Chip Shots by Chip Griffin

Responsibility for Unintended Consequences

“What is the responsibility of a marketer to understand the potential effects of the campaign?”  That’s the question Susan Getgood poses.  She, of course, is referring to the now infamous Boston Bomb Scare last week. 

Susan raises an interesting point:

if the goal was to reach out to the natural audience for the show, those that already recognized the character, then the logical place to put the devices would have been colleges, universities and so forth.

Not I-93. Yet, the agency specified just those sort of places — overpasses, bridges and the like. Why? Was it simply because those were visible spots, or did they perhaps have a clue of what MIGHT happen if a device was placed on a key and highly visible piece of transportation infrastructure? Or were they just stupid? We will never know for certain.

Katie Paine also has concerns about the guerilla marketing firm involved, but believes that Interference could still profit from the mess:

PR classes around the world have a great new case study to debate.  In my mind, the only figure in this saga that may still have egg on its face is Interference, the marketing firm that cooked up the lame brained scheme in the first place. On the other hand if the Aqua Teen movie breaks box office records, their phones will probably be ringing off the hook.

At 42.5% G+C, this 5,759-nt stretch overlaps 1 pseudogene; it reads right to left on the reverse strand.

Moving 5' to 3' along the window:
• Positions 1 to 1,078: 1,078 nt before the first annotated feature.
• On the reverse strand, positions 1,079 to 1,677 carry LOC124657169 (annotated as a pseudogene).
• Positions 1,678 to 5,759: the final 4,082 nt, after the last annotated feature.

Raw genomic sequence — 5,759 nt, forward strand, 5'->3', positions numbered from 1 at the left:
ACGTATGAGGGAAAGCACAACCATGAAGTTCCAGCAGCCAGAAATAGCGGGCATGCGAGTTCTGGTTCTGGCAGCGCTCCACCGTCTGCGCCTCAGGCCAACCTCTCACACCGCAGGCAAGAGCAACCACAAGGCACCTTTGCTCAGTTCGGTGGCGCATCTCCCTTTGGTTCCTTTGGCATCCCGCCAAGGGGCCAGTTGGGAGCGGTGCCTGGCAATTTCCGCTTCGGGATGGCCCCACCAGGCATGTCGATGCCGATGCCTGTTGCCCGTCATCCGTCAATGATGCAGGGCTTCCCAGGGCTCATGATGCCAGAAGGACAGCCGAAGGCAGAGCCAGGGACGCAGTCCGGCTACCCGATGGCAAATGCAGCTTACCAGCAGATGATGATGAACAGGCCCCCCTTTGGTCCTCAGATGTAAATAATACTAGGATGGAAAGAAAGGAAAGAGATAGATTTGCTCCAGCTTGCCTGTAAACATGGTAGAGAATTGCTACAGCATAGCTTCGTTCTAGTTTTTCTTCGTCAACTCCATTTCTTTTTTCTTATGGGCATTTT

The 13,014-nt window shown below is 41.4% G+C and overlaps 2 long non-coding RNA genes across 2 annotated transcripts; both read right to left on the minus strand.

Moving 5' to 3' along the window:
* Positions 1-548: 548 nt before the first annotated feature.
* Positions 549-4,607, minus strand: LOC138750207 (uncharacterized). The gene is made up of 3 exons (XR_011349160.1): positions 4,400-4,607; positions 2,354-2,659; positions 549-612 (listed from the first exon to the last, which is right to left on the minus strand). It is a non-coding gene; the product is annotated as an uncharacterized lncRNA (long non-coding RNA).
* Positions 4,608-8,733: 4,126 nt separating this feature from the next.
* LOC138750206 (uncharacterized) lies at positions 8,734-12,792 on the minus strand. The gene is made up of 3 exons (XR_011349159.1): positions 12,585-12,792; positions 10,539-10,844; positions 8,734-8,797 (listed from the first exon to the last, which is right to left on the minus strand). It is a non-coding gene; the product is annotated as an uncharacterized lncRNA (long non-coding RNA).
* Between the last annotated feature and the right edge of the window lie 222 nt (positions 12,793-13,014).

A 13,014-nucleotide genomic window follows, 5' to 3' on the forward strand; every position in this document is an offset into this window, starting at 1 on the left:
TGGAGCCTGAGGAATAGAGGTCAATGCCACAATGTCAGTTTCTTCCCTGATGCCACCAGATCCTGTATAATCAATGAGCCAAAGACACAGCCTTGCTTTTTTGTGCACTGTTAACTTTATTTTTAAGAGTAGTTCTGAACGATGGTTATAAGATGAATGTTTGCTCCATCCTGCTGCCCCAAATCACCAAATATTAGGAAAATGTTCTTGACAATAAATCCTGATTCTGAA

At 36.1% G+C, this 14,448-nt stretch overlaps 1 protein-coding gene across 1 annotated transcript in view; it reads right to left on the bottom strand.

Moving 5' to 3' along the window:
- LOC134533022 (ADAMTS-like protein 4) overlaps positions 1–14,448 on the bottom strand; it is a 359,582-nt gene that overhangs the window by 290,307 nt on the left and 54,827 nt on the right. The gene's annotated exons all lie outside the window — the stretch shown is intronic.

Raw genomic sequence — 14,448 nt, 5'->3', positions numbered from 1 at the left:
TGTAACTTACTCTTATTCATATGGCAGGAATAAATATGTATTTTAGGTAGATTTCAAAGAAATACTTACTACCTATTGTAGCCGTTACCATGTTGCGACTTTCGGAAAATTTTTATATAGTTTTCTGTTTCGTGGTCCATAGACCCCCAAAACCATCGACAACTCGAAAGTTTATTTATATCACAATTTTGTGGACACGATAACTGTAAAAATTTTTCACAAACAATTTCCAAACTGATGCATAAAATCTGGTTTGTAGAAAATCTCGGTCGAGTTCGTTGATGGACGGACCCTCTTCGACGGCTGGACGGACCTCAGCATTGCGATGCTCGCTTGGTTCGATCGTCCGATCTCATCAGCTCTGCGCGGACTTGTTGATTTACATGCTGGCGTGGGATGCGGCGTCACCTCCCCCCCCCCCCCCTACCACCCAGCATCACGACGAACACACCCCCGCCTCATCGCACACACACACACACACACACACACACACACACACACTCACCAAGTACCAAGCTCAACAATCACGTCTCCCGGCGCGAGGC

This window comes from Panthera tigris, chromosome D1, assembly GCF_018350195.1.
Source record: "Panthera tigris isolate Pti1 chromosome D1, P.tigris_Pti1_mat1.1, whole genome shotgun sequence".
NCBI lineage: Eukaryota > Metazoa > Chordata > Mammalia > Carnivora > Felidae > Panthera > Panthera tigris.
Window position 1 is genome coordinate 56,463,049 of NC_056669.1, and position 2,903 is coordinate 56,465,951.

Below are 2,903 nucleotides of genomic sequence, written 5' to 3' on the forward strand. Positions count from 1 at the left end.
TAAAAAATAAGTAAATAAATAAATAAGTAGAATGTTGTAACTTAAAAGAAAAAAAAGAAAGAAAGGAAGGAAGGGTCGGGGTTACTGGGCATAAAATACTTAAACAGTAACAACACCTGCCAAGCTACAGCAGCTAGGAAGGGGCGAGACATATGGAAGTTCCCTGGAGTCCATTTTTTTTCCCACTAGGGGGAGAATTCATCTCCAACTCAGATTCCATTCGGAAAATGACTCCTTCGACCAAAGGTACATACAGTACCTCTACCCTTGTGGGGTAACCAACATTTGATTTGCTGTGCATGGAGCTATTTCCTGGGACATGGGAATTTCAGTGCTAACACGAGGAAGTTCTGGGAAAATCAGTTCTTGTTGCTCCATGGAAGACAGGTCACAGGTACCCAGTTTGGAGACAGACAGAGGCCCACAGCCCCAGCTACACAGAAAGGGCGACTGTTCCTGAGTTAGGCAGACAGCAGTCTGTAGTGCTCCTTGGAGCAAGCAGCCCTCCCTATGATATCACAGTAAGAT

For John Cass, the answer may lie in tougher and better enforced ethics codes:

I think that any marketer should work within an ethical framework, their own conscience, the laws of the state they live within, and if you are a member of various marketing related associations, the ethics code of the association … perhaps there should be consequences for companies that overstep legal bounds within the marketing community; we’d do that by suspending the companies involved in any national marketing associations they are involved with.

CustomScoop’s Sarah Wurrey asks on our company blog whether this might not lead to copycats following the adage “there’s no such thing as bad publicity.”

One must wonder then whether there is a marketing exec somewhere turning secret cartwheels over this gaffe, even as they issue public apologies—and if other companies will make bungled attempts to imitate this sort of accidental publicity with stunts of their own.

Ultimately, every marketing firm and the companies that employ them must make their own determinations as to the level of risk they are willing to undertake, especially when it comes to guerrilla marketing campaigns.  By its very nature, this type of marketing will carry some risk.  And companies can’t always foresee every possible unintended consequence.

Personally, I’m skeptical of ethics codes for professional associations and how much good they really do.  John Cass cited the Edelman 90 day suspension from the Word of Mouth Marketing Association last year as an example of the kind of thing that may curb questionable behavior.  But I wonder how much that would really factor in to any account exec’s thinking at Edelman.  My guess is they fear their bosses more than WOMMA.  And Edelman isn’t going to lose any business if it were out of WOMMA altogether.  That’s not to say we shouldn’t have ethics codes and firms shouldn’t be urged to adhere to them, with consequences when they don’t, but at they generally end up being fairly ineffective at behavior modification.

As usually happens, market forces will likely decide whether Interference went far or Boston overreacted.  Clients will vote with their marketing budgets by deciding whether to use that firm in the future.

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